Subject: Re: Current status (was Reliable network cards? CF cards?)
To: Andy Ruhl <firstname.lastname@example.org>
From: Todd Vierling <email@example.com>
Date: 01/03/2005 13:02:50
On Sun, 2 Jan 2005, Andy Ruhl wrote:
> > This will work fine so long as the card is *not* CardBus (and supported by
> > NetBSD, of course). Avoid 802.11g -- those are almost always CardBus.
> > 802.11b is typically OK if the chipset is known by NetBSD.
> Got a response from another kind NetBSDer about network cards. I went
> out today and casually looked for cards, and it seems like all newer
> ones are cardbus... Hmm...
Most 802.11b (11Mbit) cards are still 16-bit PCMCIA, from what I've seen (of
cards that are not Windows-binary-only, Winmodem-like el cheapo wireless
Most 10baseT and 100baseTX cards are also 16-bit. If you want something
that works with NetBSD but takes almost no power, watch eBay or look for a
cheap deal on the LP-E (or CF-E, works in a CF type 1 to PCMCIA adapter)
card. It is only 10baseT, but only uses 5-10mA of power compared to a
typical wired card's 100mA and wireless card's 250mA.
> > Heh. I was going to do the same, but never got a Cobalt to do the building
> > after my 880 decided to go permanently screen-blank (a hard drop to the
> > floor did this).
> Ugh. That makes it a lot less useable.
Well, I doubt it'll affect you. I dropped *my* unit on the floor from five
> It would be nice if some kind soul could build mips packages, but I'm not
> sure if it's more complicated than that. Are we all the same endianess?
You said you had a Cobalt box. That is mipsel, as is hpcmips, so you should
have no problem building binary packages on the cobalt to use on the
hpcmips. They're both little endian.
> What I did was I tried to follow Michael Lucas's article at onlamp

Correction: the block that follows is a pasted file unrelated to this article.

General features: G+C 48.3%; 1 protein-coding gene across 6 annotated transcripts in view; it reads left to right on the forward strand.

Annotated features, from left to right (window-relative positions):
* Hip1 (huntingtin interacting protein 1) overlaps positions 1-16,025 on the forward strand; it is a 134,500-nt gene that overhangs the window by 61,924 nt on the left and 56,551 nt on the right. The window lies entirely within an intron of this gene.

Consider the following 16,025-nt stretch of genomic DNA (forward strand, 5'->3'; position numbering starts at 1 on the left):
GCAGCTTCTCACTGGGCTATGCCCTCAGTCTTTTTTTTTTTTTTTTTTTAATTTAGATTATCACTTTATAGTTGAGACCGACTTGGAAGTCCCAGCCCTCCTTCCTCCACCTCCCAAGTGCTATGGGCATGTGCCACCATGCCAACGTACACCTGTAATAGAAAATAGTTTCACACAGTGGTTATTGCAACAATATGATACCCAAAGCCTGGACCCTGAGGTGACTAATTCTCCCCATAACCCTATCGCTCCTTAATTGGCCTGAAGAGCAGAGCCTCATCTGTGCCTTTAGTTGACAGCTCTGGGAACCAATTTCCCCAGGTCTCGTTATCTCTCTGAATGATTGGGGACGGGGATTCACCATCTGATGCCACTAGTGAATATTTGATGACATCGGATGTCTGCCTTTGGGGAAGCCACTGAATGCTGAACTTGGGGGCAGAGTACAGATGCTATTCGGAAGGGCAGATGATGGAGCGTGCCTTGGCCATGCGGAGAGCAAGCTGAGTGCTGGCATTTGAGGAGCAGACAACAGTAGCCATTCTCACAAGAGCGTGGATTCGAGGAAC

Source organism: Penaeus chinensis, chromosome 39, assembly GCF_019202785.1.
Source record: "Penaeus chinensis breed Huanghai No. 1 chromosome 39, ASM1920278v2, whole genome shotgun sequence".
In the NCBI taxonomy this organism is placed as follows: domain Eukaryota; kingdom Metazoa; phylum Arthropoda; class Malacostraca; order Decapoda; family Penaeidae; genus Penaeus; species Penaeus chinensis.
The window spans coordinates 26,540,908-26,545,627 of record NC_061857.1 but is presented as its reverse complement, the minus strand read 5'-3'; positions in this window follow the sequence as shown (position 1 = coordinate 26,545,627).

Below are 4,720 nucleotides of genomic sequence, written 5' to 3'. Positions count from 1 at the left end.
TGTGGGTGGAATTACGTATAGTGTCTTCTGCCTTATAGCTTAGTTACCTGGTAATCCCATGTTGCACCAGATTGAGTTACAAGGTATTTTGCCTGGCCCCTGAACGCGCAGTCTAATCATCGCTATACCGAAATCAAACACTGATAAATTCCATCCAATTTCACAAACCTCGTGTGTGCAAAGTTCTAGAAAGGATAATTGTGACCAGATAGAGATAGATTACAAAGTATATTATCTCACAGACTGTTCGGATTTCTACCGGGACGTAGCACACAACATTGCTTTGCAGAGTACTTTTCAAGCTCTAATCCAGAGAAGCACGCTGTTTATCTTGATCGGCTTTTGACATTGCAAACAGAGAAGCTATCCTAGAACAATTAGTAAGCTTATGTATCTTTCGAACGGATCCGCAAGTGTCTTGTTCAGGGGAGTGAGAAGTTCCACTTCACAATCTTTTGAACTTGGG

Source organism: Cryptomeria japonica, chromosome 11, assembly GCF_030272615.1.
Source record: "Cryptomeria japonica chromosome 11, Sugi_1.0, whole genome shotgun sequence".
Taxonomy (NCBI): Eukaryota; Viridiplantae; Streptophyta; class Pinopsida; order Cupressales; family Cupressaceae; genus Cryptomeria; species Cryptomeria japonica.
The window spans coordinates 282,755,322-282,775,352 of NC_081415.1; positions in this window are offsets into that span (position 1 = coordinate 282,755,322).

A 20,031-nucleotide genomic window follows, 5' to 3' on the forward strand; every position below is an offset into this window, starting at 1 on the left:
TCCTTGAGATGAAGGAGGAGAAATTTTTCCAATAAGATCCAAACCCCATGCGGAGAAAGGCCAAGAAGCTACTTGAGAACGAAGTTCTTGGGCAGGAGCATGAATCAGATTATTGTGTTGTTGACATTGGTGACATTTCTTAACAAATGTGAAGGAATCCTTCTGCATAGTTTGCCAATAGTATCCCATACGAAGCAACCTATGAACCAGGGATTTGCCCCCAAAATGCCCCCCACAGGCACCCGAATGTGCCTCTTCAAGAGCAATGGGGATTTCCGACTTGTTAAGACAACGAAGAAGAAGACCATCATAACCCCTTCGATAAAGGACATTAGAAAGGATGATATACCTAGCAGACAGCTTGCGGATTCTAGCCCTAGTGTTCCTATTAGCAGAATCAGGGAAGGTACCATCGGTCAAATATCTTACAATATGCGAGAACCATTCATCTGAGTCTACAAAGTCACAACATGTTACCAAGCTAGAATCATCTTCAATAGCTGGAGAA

> about installing on an hpcarm machine using a CF card. The failure was
> that the Mobilepro 880 doesn't seem to like anything NetBSD does with
> the disklabel and format.
WinCE uses fdisked drives. You might want to try the following:
* boot NetBSD INSTALL kernel
* exit sysinst and run fdisk from the command line:
$ fdisk -au
* make partition 0 type 6 (16-bit FAT), and make it big enough to hold
hpcboot.exe, a gzipped INSTALL kernel, a real kernel, and perhaps some
work area for other kernels and/or storing WinCE data
* make partition 1 type 169 (NetBSD), sized for the rest of the disk
Write down the absolute start sector number and raw sector count of the
16-bit FAT partition. Then:
$ dd if=/dev/zero of=/dev/wd0d bs=512 seek=START count=20
where START is the starting sector of the FAT partition -- this will prompt
WinCE to reformat it. Then reboot into WinCE and tell it Yes to format the
now-shrunken FAT partition. (WinCE 2.1/2.11 has some kind of oddness in its
FAT implementation; it's best to let it format a repartitioned card.)
When you boot back into NetBSD, you'll have the ability to use the
NetBSD-fdisk'ed partition completely isolated from the FAT side. You can
use the absolute sector start and count of the FAT partition in a customized
disklabel to get access to that partition from the NetBSD side.
> I formatted the CF card in Windows, put on pbsdboot.exe and the kernel and
> left it. I was itching to buy one of these little USB storage devices
> anyway, so I found one for $24 after rebate and bought it. It's 256 megs.
> That's enough to get me started.
It'll be much slower than CF, but it should work fine. (You may need to
plug it in at NetBSD boot time; I don't know if a known problem with umass*
buffer allocation is fixed yet in 2.0.)
> But I can hang the thing up hard anytime I try to mount or fsck the
> msdos partition on the CF card. I can read the disklabel and fdisk,
> but nothing more than that. Ugh.
I'm suspicious that it's an overlap problem between the NetBSD disklabel and
the FAT partition.
> Also, I extracted xbase, xserver and xetc. I was messing around with
> the binary X and somehow hung the entire machine again. Don't know
> what happened.
It's a little touchy if not run properly. I can't entirely remember what
the issue was, though. It may have to do with using /dev/console vs.
/dev/ttyE0 as the "on" entry in /etc/ttys.
-- Todd Vierling <firstname.lastname@example.org> <email@example.com>